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Title: Atmospheric-pressure ionization and fragmentation of peptides by solution-cathode glow discharge

Modern “-omics” (e.g., proteomics, glycomics, metabolomics, etc.) analyses rely heavily on electrospray ionization and tandem mass spectrometry to determine the structural identity of target species. Unfortunately, these methods are limited to specialized mass spectrometry instrumentation. Here in this paper, a novel approach is described that enables ionization and controlled, tunable fragmentation of peptides at atmospheric pressure. In the new source, a direct-current plasma is sustained between a tapered metal rod and a flowing sample-containing solution. As the liquid stream contacts the electrical discharge, peptides from the solution are volatilized, ionized, and fragmented. At high discharge currents (e.g., 70 mA), electrospray-like spectra are observed, dominated by singly and doubly protonated molecular ions. At lower currents (35 mA), many peptides exhibit extensive fragmentation, with a-, b-, c-, x-, and y-type ion series present as well as complex fragments, such as d-type ions, not previously observed with atmospheric-pressure dissociation. Though the mechanism of fragmentation is currently unclear, observations indicate it could result from the interaction of peptides with gas-phase radicals or ultraviolet radiation generated within the plasma.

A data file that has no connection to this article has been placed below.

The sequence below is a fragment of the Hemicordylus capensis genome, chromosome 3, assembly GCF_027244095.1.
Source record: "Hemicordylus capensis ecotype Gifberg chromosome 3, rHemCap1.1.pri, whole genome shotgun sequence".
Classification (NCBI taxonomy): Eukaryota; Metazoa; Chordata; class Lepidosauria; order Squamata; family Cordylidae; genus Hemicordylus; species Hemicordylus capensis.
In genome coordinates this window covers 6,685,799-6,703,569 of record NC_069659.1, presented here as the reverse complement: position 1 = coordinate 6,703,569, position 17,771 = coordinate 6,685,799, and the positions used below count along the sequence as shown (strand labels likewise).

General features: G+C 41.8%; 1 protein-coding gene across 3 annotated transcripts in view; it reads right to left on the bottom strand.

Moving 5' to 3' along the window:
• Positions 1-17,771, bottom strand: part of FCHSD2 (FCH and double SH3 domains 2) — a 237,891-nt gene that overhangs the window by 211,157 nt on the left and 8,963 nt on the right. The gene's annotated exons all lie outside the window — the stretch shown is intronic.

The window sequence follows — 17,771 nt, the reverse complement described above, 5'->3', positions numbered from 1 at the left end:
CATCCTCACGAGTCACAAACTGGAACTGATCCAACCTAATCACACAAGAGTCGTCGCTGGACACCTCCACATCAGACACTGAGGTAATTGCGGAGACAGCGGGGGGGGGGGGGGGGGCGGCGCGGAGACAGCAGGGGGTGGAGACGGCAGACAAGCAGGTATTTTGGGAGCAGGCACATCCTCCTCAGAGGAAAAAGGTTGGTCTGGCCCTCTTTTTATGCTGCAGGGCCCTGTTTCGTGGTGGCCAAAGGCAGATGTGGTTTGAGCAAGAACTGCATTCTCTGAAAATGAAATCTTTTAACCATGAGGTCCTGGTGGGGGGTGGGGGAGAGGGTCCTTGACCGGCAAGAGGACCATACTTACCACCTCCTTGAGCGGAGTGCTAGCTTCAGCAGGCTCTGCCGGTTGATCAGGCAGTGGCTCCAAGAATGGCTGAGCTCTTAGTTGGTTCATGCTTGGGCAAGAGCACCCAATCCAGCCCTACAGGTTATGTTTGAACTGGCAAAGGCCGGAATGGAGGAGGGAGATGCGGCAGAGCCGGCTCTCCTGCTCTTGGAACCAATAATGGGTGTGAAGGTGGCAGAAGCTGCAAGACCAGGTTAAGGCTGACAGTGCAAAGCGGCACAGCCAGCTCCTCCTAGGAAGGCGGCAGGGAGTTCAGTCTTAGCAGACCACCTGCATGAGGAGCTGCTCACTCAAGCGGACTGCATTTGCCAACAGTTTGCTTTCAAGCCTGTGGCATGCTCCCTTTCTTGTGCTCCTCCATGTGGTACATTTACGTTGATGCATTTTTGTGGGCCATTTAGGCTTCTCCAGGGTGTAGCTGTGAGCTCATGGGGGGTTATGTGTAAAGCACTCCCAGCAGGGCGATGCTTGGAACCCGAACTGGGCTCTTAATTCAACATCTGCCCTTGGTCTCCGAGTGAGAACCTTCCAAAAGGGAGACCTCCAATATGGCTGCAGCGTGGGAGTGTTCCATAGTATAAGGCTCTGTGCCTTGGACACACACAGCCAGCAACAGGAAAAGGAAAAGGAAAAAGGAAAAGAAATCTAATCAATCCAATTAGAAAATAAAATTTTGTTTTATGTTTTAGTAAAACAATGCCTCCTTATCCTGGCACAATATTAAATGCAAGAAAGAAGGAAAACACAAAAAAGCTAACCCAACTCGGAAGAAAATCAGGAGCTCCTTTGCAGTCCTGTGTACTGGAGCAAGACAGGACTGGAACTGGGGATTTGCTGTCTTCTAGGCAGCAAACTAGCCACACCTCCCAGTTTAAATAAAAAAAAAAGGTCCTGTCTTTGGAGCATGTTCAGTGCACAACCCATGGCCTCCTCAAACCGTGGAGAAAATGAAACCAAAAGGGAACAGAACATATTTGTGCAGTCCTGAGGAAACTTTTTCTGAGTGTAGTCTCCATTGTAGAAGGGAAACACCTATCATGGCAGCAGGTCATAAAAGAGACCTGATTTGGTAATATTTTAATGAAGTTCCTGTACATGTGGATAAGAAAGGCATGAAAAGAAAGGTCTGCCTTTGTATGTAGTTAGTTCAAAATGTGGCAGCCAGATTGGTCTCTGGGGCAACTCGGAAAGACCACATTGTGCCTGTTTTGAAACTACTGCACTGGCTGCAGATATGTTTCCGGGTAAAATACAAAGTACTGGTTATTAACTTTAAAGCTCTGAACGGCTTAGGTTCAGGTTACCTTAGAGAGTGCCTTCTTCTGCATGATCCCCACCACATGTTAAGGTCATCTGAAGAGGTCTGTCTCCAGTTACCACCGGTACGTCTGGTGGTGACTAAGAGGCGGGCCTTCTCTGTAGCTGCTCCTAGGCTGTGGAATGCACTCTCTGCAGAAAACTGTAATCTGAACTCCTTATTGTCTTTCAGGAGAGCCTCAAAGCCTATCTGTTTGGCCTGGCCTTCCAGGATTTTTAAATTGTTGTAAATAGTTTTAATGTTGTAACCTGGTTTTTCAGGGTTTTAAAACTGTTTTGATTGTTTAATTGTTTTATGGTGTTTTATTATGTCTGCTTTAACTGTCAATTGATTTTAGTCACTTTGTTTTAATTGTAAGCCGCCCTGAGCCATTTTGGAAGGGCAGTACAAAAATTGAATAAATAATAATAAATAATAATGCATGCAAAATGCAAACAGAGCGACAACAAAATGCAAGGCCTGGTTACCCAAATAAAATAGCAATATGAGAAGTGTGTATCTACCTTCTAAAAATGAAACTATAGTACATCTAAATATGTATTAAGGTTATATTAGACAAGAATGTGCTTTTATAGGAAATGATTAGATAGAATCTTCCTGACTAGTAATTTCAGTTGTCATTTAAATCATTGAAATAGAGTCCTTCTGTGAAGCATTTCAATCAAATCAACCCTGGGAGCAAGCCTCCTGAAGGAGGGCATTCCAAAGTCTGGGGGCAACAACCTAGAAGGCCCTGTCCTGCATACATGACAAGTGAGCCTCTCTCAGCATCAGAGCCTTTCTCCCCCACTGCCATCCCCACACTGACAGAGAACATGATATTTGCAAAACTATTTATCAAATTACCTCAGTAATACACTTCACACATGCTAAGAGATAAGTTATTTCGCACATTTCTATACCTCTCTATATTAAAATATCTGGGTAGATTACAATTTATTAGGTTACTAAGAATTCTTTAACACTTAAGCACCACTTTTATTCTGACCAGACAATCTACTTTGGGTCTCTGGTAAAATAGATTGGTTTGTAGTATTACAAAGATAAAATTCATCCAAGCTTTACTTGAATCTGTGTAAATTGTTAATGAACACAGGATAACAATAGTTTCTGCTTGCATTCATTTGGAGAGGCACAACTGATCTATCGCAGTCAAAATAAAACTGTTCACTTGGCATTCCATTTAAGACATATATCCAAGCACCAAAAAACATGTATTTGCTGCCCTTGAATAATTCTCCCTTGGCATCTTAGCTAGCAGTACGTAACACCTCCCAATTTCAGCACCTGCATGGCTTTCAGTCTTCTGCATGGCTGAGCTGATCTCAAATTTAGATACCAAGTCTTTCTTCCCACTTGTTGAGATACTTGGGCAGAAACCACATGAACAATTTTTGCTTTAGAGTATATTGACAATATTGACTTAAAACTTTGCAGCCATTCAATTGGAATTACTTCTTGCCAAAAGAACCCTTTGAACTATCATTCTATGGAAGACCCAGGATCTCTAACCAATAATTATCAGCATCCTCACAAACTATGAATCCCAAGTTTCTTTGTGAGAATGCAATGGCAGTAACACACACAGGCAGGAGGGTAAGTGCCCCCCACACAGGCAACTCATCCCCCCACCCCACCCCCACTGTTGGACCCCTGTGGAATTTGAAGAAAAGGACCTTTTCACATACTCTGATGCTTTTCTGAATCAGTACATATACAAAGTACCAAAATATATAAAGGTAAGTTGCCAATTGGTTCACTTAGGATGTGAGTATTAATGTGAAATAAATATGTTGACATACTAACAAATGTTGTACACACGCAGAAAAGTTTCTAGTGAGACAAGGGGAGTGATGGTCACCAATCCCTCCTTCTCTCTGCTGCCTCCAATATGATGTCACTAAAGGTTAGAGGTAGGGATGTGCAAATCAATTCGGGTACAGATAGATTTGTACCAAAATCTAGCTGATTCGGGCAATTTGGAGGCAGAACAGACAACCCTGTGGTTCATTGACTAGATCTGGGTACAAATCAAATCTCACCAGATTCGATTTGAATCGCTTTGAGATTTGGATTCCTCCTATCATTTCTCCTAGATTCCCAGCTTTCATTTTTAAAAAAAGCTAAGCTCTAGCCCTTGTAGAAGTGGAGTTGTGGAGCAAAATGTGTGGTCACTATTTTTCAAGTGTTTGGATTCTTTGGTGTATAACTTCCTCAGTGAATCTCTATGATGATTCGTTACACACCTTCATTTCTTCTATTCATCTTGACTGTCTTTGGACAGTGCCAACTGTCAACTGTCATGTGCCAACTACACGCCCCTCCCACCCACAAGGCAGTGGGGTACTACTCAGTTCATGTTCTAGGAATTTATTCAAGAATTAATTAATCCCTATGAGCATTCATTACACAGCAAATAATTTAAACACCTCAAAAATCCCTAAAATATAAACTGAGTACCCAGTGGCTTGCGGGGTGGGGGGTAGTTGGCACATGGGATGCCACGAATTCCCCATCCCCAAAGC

Authors:
 [1] ;  [2] ;  [2] ;  [2] ;  [1]
  1. Indiana Univ., Bloomington, IN (United States). Dept. of Chemistry
  2. Kent State Univ., Kent, OH (United States). Dept. of Chemistry and Biochemistry
Publication Date:
Grant/Contract Number:
FG02-98ER14890
Type:
Accepted Manuscript
Journal Name:
Chemical Science
Additional Journal Information:
Journal Volume: 7; Journal Issue: 10; Journal ID: ISSN 2041-6520
Publisher:
Royal Society of Chemistry
Research Org:
Indiana Univ., Bloomington, IN (United States)
Sponsoring Org:
USDOE Office of Science (SC), Basic Energy Sciences (BES) (SC-22). Chemical Sciences, Geosciences & Biosciences Division
Country of Publication:
United States
Language:
English
Subject:
37 INORGANIC, ORGANIC, PHYSICAL, AND ANALYTICAL CHEMISTRY
OSTI Identifier:
1421367